Breaking News
Comments
Oldest First | Newest First | Threaded View
Page 1 / 2   >   >>
R_Colin_Johnson
User Rank
Author
Knights Landing in 14nm
R_Colin_Johnson   11/20/2013 10:40:07 AM
NO RATINGS
One thing I forgot to mention is that the next-generation Xeon Phi will be implemented in Intel's 14-nanometer process technology--which should shrink the die even though the whole package may stay the same size or even grow depending on how many memory die are added is alongside the processor.

rick merritt
User Rank
Author
Re: Knights Landing in 14nm
rick merritt   11/20/2013 11:12:58 AM
NO RATINGS
It will be interesting to see if Intel uses the 2.5-D approach Xilinx pioneered or...

R_Colin_Johnson
User Rank
Author
Re: Knights Landing in 14nm
R_Colin_Johnson   11/20/2013 11:15:41 AM
NO RATINGS
I asked them specifically if they would use a 2.5-D silicon interposer, but all they would say is that it will be "high bandwidth".

krisi
User Rank
Author
Re: Knights Landing in 14nm
krisi   11/20/2013 11:38:20 AM
NO RATINGS
Colin, something is not adding up for me...in teh title you say "customize", that menas to me many different versions for different applications, customers, etc...but then you add "highest integration" which implies one die that can do many things...kind of contrary to "customization"...I must be missing something here...Kris

R_Colin_Johnson
User Rank
Author
Re: Knights Landing in 14nm
R_Colin_Johnson   11/20/2013 11:41:51 AM
NO RATINGS
Intel claims to be doing both--integration of more functions, but offering customizable versions to key customers.

LarryM99
User Rank
Author
Re: Knights Landing in 14nm
LarryM99   11/20/2013 5:51:19 PM
NO RATINGS
I have to wonder who those key customers might be and how much of the market they would involve. I know that hard-core PC gamers like to overclock their systems, but this would potentially go well beyond that. Is the Intel architecture really modular enough to support a chinese menu approach to CPU design? What kind of volume would be required to qualify as a "key" customer? And finally, what are the implications for the software tool chain to the modifications?

R_Colin_Johnson
User Rank
Author
Re: Knights Landing in 14nm
R_Colin_Johnson   11/20/2013 6:14:10 PM
NO RATINGS
@LarryM99

Good questions all, but I don't think many answers will be available until next year when we get some examples. To hazard a guess, I'd say Google, Amazon and the like are buying Xeons in suffiencent quantity to be a "key" customer. Also some supercomputers use a lot of cores all by themselves, such as Milky Way which just won the Top500 with over three million cores.

Sheetal.Pandey
User Rank
Author
Re: Knights Landing in 14nm
Sheetal.Pandey   11/21/2013 12:55:03 PM
NO RATINGS
Customizing high end processors is a good move from Intel. With increasing demands from datacenters like facebook, twitter and other sites the need for custmization has increased.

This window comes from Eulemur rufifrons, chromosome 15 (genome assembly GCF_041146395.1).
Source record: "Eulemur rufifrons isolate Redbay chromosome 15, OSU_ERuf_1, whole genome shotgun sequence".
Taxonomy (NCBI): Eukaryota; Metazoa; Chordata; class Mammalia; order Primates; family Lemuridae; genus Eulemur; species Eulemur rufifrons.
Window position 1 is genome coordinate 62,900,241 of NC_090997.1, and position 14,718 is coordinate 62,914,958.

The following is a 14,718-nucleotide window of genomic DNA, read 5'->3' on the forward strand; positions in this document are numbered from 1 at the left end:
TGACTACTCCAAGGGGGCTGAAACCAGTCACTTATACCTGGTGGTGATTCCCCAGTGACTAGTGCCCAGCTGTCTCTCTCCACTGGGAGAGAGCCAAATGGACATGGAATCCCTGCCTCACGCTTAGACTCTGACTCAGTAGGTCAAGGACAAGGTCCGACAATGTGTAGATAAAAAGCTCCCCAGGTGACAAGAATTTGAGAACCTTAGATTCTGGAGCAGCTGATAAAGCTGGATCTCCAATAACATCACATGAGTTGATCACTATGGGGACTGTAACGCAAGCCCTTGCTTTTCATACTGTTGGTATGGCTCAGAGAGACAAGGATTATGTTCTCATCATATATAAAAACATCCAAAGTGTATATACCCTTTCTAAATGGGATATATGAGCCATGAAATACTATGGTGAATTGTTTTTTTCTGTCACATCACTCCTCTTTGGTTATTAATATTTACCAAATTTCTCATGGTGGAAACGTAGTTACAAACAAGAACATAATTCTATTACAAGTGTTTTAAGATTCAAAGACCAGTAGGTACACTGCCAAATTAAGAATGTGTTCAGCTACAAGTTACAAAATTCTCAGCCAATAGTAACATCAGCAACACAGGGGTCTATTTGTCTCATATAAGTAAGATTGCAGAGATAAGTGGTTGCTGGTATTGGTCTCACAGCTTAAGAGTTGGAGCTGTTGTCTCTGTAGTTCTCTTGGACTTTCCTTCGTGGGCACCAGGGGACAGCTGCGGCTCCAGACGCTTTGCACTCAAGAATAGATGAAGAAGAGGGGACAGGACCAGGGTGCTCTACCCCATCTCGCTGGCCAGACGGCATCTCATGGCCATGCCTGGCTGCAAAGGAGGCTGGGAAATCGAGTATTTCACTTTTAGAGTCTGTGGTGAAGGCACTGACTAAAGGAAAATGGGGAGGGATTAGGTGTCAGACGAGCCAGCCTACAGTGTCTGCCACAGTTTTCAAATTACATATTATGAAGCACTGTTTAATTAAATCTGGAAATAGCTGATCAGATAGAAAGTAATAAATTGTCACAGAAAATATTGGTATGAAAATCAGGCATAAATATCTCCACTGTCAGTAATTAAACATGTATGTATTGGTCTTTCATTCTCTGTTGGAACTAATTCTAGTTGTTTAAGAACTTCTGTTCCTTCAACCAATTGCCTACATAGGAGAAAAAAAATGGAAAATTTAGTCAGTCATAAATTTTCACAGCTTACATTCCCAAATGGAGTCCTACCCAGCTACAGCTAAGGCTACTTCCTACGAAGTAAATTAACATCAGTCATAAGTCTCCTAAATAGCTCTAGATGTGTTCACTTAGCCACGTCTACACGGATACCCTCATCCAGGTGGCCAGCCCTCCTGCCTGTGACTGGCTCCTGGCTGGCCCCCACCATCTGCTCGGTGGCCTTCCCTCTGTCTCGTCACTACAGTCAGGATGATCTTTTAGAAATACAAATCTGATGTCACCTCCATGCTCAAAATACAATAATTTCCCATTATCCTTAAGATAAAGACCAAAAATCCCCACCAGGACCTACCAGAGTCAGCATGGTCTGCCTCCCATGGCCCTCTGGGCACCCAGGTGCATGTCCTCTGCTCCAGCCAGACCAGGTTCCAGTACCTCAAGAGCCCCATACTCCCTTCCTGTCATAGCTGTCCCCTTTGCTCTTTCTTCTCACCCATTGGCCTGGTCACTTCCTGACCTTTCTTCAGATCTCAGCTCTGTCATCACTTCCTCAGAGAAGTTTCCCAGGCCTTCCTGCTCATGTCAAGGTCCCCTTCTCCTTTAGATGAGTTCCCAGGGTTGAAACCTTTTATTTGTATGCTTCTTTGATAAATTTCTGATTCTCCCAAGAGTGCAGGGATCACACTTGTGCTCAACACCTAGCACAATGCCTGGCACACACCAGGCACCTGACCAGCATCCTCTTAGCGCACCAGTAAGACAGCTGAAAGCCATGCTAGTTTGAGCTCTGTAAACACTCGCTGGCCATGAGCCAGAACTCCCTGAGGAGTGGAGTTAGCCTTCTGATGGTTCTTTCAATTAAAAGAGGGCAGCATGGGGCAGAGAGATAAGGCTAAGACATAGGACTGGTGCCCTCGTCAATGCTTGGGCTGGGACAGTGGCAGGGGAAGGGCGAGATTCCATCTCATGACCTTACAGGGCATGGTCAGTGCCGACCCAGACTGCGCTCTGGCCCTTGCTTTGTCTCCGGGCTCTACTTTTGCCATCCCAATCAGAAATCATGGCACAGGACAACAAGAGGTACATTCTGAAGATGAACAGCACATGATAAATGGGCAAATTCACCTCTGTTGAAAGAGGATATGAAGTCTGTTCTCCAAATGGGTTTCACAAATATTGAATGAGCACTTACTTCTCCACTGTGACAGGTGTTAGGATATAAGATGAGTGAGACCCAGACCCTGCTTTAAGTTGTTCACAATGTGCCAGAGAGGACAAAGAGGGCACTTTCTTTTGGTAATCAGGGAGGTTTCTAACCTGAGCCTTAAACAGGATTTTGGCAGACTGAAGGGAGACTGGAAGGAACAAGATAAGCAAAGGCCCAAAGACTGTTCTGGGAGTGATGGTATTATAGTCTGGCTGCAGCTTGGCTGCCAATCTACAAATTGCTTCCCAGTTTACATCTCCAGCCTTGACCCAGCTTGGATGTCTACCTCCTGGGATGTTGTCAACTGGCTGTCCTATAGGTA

R_Colin_Johnson
User Rank
Author
Re: Knights Landing in 14nm
R_Colin_Johnson   11/21/2013 2:30:53 PM
NO RATINGS
Yes, its a matter of do it, or somebody else will!

prax_#1
User Rank
Author
impact on ARM
prax_#1   11/22/2013 7:21:06 AM
NO RATINGS
Colin, any insights on how this change in business model shall impact ARM's server dreams as ARM claims one advantage that OEMs get by adopting ARM servers is that servers can be customized as per the requirements?  

Page 1 / 2   >   >>


Datasheets.com Parts Search

185 million searchable parts
(please enter a part number or hit search to begin)
Radio
NEXT UPCOMING BROADCAST

What are the engineering and design challenges in creating successful IoT devices? These devices are usually small, resource-constrained electronics designed to sense, collect, send, and/or interpret data. Some of the devices need to be smart enough to act upon data in real time, 24/7. Are the design challenges the same as with embedded systems, but with a little developer- and IT-skills added in? What do engineers need to know? Rick Merritt talks with two experts about the tools and best options for designing IoT devices in 2016. Specifically the guests will discuss sensors, security, and lessons from IoT deployments.
Like Us on Facebook
Special Video Section
The quality and reliability of Mill-Max's two-piece ...
01:34
The quality and reliability of Mill-Max's two-piece ...
LED lighting is an important feature in today’s and future ...
05:27
The LT8602 has two high voltage buck regulators with an ...
05:18
Silego Technology’s highly versatile Mixed-signal GreenPAK ...
The quality and reliability of Mill-Max's two-piece ...
01:34
Why the multicopter? It has every thing in it. 58 of ...
Security is important in all parts of the IoT chain, ...
Infineon explains their philosophy and why the multicopter ...
The LTC4282 Hot SwapTM controller allows a board to be ...
This video highlights the Zynq® UltraScale+™ MPSoC, and sho...
Homeowners may soon be able to store the energy generated ...
The LTC®6363 is a low power, low noise, fully differential ...
See the Virtex® UltraScale+™ FPGA with 32.75G backplane ...
Vincent Ching, applications engineer at Avago Technologies, ...
The LT®6375 is a unity-gain difference amplifier which ...
The LTC®4015 is a complete synchronous buck controller/ ...
10:35
The LTC®2983 measures a wide variety of temperature sensors ...
The LTC®3886 is a dual PolyPhase DC/DC synchronous ...
The LTC®2348-18 is an 18-bit, low noise 8-channel ...